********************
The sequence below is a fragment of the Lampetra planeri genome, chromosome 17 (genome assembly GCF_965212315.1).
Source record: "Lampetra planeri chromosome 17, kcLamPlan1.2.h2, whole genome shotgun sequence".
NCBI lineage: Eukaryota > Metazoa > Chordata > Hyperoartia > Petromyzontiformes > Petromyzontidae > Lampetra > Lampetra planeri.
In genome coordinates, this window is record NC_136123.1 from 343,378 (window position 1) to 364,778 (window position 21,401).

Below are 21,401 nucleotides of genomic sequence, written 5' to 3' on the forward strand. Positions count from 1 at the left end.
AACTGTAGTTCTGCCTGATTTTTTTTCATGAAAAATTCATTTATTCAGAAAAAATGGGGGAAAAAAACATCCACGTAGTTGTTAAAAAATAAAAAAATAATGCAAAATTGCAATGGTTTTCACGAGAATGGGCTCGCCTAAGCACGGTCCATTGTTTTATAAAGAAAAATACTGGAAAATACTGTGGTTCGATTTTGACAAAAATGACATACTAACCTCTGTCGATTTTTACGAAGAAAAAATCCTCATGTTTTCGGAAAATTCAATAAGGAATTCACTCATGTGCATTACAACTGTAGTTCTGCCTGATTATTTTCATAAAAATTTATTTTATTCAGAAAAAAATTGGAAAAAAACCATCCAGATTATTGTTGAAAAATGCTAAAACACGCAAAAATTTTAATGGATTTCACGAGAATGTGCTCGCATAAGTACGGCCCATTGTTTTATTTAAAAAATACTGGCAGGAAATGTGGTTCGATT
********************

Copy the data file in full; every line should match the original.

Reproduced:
The sequence below is a fragment of the Lampetra planeri genome, chromosome 17 (genome assembly GCF_965212315.1).
Source record: "Lampetra planeri chromosome 17, kcLamPlan1.2.h2, whole genome shotgun sequence".
NCBI lineage: Eukaryota > Metazoa > Chordata > Hyperoartia > Petromyzontiformes > Petromyzontidae > Lampetra > Lampetra planeri.
In genome coordinates, this window is record NC_136123.1 from 343,378 (window position 1) to 364,778 (window position 21,401).

Below are 21,401 nucleotides of genomic sequence, written 5' to 3' on the forward strand. Positions count from 1 at the left end.
AACTGTAGTTCTGCCTGATTTTTTTTCATGAAAAATTCATTTATTCAGAAAAAATGGGGGAAAAAAACATCCACGTAGTTGTTAAAAAATAAAAAAATAATGCAAAATTGCAATGGTTTTCACGAGAATGGGCTCGCCTAAGCACGGTCCATTGTTTTATAAAGAAAAATACTGGAAAATACTGTGGTTCGATTTTGACAAAAATGACATACTAACCTCTGTCGATTTTTACGAAGAAAAAATCCTCATGTTTTCGGAAAATTCAATAAGGAATTCACTCATGTGCATTACAACTGTAGTTCTGCCTGATTATTTTCATAAAAATTTATTTTATTCAGAAAAAAATTGGAAAAAAACCATCCAGATTATTGTTGAAAAATGCTAAAACACGCAAAAATTTTAATGGATTTCACGAGAATGTGCTCGCATAAGTACGGCCCATTGTTTTATTTAAAAAATACTGGCAGGAAATGTGGTTCGATT